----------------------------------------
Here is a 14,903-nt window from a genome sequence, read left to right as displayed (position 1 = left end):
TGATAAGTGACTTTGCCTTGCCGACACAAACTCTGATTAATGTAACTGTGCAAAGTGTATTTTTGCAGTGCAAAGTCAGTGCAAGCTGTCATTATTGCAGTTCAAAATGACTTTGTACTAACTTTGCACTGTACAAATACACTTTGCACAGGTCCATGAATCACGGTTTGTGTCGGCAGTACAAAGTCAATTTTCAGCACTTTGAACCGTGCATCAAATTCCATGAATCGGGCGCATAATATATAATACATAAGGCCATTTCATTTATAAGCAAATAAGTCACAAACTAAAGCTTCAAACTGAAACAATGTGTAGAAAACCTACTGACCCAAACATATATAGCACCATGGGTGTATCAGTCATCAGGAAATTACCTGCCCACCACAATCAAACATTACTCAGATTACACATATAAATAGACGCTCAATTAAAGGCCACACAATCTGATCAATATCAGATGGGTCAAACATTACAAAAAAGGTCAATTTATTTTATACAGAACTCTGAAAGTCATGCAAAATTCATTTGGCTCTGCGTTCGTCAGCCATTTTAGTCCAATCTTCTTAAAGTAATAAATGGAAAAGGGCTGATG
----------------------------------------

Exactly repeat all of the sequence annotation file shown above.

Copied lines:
Here is a 14,903-nt window from a genome sequence, read left to right as displayed (position 1 = left end):
TGATAAGTGACTTTGCCTTGCCGACACAAACTCTGATTAATGTAACTGTGCAAAGTGTATTTTTGCAGTGCAAAGTCAGTGCAAGCTGTCATTATTGCAGTTCAAAATGACTTTGTACTAACTTTGCACTGTACAAATACACTTTGCACAGGTCCATGAATCACGGTTTGTGTCGGCAGTACAAAGTCAATTTTCAGCACTTTGAACCGTGCATCAAATTCCATGAATCGGGCGCATAATATATAATACATAAGGCCATTTCATTTATAAGCAAATAAGTCACAAACTAAAGCTTCAAACTGAAACAATGTGTAGAAAACCTACTGACCCAAACATATATAGCACCATGGGTGTATCAGTCATCAGGAAATTACCTGCCCACCACAATCAAACATTACTCAGATTACACATATAAATAGACGCTCAATTAAAGGCCACACAATCTGATCAATATCAGATGGGTCAAACATTACAAAAAAGGTCAATTTATTTTATACAGAACTCTGAAAGTCATGCAAAATTCATTTGGCTCTGCGTTCGTCAGCCATTTTAGTCCAATCTTCTTAAAGTAATAAATGGAAAAGGGCTGATG